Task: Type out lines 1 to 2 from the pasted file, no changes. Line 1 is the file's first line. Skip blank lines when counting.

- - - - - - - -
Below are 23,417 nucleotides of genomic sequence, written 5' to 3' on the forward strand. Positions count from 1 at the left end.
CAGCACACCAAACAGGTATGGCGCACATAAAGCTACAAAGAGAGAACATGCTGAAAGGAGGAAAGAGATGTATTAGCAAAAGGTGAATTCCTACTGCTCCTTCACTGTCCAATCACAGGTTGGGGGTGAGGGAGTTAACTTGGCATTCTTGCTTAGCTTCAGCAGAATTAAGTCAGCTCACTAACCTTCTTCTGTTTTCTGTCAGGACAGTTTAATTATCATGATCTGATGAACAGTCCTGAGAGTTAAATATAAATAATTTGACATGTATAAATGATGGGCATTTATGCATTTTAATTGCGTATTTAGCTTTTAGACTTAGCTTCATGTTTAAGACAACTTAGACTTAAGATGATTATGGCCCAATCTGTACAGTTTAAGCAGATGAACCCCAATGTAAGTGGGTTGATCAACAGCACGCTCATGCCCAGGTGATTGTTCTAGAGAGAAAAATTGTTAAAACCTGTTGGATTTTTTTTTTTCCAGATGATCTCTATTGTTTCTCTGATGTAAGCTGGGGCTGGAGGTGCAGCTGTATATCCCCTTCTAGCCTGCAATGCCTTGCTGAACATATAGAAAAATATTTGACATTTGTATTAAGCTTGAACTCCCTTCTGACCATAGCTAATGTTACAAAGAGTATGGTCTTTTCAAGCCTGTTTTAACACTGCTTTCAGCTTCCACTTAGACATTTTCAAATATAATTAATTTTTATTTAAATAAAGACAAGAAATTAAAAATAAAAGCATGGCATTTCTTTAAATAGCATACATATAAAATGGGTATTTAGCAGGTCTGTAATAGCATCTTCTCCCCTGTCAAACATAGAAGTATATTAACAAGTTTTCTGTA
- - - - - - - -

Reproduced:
Below are 23,417 nucleotides of genomic sequence, written 5' to 3' on the forward strand. Positions count from 1 at the left end.
CAGCACACCAAACAGGTATGGCGCACATAAAGCTACAAAGAGAGAACATGCTGAAAGGAGGAAAGAGATGTATTAGCAAAAGGTGAATTCCTACTGCTCCTTCACTGTCCAATCACAGGTTGGGGGTGAGGGAGTTAACTTGGCATTCTTGCTTAGCTTCAGCAGAATTAAGTCAGCTCACTAACCTTCTTCTGTTTTCTGTCAGGACAGTTTAATTATCATGATCTGATGAACAGTCCTGAGAGTTAAATATAAATAATTTGACATGTATAAATGATGGGCATTTATGCATTTTAATTGCGTATTTAGCTTTTAGACTTAGCTTCATGTTTAAGACAACTTAGACTTAAGATGATTATGGCCCAATCTGTACAGTTTAAGCAGATGAACCCCAATGTAAGTGGGTTGATCAACAGCACGCTCATGCCCAGGTGATTGTTCTAGAGAGAAAAATTGTTAAAACCTGTTGGATTTTTTTTTTTCCAGATGATCTCTATTGTTTCTCTGATGTAAGCTGGGGCTGGAGGTGCAGCTGTATATCCCCTTCTAGCCTGCAATGCCTTGCTGAACATATAGAAAAATATTTGACATTTGTATTAAGCTTGAACTCCCTTCTGACCATAGCTAATGTTACAAAGAGTATGGTCTTTTCAAGCCTGTTTTAACACTGCTTTCAGCTTCCACTTAGACATTTTCAAATATAATTAATTTTTATTTAAATAAAGACAAGAAATTAAAAATAAAAGCATGGCATTTCTTTAAATAGCATACATATAAAATGGGTATTTAGCAGGTCTGTAATAGCATCTTCTCCCCTGTCAAACATAGAAGTATATTAACAAGTTTTCTGTA